Reference: A Brief History of Celbridge Poor Law Union by Seamus Cummins, published by Celbridge Tidy Towns Association. Thank you to Tony Maher of Celbridge Tidy Towns for his assistance.

In 'Nothing New Under the Sun,' Liam Kenny explores the history of the Celbridge Poor Law Union from a recent publication by Seamus Cummins


Romance blossomed between land war campaigners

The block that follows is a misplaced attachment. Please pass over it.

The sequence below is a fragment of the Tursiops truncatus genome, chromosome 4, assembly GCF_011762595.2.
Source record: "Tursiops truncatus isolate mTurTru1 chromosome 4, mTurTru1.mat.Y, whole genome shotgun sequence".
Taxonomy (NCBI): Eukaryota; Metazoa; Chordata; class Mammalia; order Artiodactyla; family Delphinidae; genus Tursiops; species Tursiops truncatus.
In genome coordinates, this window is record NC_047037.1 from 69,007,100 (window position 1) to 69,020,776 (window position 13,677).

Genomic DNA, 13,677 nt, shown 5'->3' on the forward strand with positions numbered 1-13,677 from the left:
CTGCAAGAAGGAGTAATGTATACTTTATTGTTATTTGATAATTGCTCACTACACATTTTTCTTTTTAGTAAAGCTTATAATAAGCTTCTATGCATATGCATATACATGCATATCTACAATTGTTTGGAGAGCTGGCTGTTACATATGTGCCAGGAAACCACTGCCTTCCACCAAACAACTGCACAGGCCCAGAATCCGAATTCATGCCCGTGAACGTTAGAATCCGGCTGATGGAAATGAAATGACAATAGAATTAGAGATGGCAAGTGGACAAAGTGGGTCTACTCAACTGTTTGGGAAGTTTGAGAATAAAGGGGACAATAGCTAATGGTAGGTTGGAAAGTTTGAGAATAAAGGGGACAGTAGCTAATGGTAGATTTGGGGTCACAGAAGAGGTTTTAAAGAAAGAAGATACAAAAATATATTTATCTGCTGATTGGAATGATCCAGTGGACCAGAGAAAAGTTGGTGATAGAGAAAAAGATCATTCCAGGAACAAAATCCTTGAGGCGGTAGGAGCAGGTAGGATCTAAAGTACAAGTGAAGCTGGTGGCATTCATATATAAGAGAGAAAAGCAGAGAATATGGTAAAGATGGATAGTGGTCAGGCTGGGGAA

The occasional publication of magazines and journals by local history societies in various localities brings new and fresh material to the record as well as providing an entertaining read for anybody interested in the topic. A welcome return to the local publishing scene is the latest edition of the Journal of the West Wicklow Historical Society. The West Wicklow Historical society published three journals in the 1980s but then went through a quieter period. Now after a lapse of almost two decades Volume Four of the journal has emerged, edited by Chris Lawlor, well known Dunlavin historian, and Donal McDonnell, another stalwart of the history scene west of the Wicklow mountains. The magazine, as is the way with such publications, includes an eclectic range of articles, items and photographs. The end  section of the journal includes a valuable selection of photographs of monuments erected or restored to mark the bicentenary of the 1798 rising. Included in the photographs are pictures of the monuments related to the Dunlavin Green massacre; the escape at the Dwyer-McAllister cottage in the Glen of Imaal; the incident at Dwyer’s Brook where a rebel scout was beheaded but whose bravery saved 1000 men on Blackmore Hill; the monuments at Knocknadroose and Hollywood to the rebels Hoyle, Burke and Byrne; the modern granite sculpture in Tournant graveyard to the men killed at Dunlavin, and a fine statue of Michael Dwyer, musket in hand, in the Glen of Imaal.